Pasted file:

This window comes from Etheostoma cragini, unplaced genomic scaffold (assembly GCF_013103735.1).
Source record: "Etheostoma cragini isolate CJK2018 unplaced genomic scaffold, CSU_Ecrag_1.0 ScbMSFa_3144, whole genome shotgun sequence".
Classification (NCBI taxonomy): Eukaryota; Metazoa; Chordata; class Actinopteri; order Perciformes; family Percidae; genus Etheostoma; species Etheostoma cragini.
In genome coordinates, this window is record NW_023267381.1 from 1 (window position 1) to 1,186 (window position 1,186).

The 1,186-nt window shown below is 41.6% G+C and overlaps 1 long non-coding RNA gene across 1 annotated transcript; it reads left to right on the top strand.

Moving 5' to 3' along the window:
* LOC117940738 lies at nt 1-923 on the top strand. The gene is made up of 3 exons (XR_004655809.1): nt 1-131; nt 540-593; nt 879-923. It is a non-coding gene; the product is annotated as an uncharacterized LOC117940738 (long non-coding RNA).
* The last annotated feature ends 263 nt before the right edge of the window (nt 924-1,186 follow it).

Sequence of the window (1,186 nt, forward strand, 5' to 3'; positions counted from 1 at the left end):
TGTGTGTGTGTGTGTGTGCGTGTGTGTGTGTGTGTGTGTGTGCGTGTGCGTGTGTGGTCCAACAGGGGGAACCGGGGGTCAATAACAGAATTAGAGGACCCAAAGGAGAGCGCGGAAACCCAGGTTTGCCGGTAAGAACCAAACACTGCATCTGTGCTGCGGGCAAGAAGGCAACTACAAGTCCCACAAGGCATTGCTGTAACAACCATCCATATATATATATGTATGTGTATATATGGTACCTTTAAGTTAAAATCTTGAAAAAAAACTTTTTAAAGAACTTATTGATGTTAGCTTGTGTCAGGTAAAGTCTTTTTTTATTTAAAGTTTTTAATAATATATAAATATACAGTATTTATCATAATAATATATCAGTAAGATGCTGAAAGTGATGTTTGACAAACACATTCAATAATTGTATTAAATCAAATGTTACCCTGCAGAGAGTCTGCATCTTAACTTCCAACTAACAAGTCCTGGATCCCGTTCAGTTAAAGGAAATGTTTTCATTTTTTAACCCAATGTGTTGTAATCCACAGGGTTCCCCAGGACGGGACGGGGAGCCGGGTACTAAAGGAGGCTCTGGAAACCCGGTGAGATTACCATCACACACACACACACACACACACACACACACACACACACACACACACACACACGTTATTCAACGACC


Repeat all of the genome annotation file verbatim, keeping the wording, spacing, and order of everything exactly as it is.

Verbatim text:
This window comes from Etheostoma cragini, unplaced genomic scaffold (assembly GCF_013103735.1).
Source record: "Etheostoma cragini isolate CJK2018 unplaced genomic scaffold, CSU_Ecrag_1.0 ScbMSFa_3144, whole genome shotgun sequence".
Classification (NCBI taxonomy): Eukaryota; Metazoa; Chordata; class Actinopteri; order Perciformes; family Percidae; genus Etheostoma; species Etheostoma cragini.
In genome coordinates, this window is record NW_023267381.1 from 1 (window position 1) to 1,186 (window position 1,186).

The 1,186-nt window shown below is 41.6% G+C and overlaps 1 long non-coding RNA gene across 1 annotated transcript; it reads left to right on the top strand.

Moving 5' to 3' along the window:
* LOC117940738 lies at nt 1-923 on the top strand. The gene is made up of 3 exons (XR_004655809.1): nt 1-131; nt 540-593; nt 879-923. It is a non-coding gene; the product is annotated as an uncharacterized LOC117940738 (long non-coding RNA).
* The last annotated feature ends 263 nt before the right edge of the window (nt 924-1,186 follow it).

Sequence of the window (1,186 nt, forward strand, 5' to 3'; positions counted from 1 at the left end):
TGTGTGTGTGTGTGTGTGCGTGTGTGTGTGTGTGTGTGTGTGCGTGTGCGTGTGTGGTCCAACAGGGGGAACCGGGGGTCAATAACAGAATTAGAGGACCCAAAGGAGAGCGCGGAAACCCAGGTTTGCCGGTAAGAACCAAACACTGCATCTGTGCTGCGGGCAAGAAGGCAACTACAAGTCCCACAAGGCATTGCTGTAACAACCATCCATATATATATATGTATGTGTATATATGGTACCTTTAAGTTAAAATCTTGAAAAAAAACTTTTTAAAGAACTTATTGATGTTAGCTTGTGTCAGGTAAAGTCTTTTTTTATTTAAAGTTTTTAATAATATATAAATATACAGTATTTATCATAATAATATATCAGTAAGATGCTGAAAGTGATGTTTGACAAACACATTCAATAATTGTATTAAATCAAATGTTACCCTGCAGAGAGTCTGCATCTTAACTTCCAACTAACAAGTCCTGGATCCCGTTCAGTTAAAGGAAATGTTTTCATTTTTTAACCCAATGTGTTGTAATCCACAGGGTTCCCCAGGACGGGACGGGGAGCCGGGTACTAAAGGAGGCTCTGGAAACCCGGTGAGATTACCATCACACACACACACACACACACACACACACACACACACACACACACACACACACGTTATTCAACGACC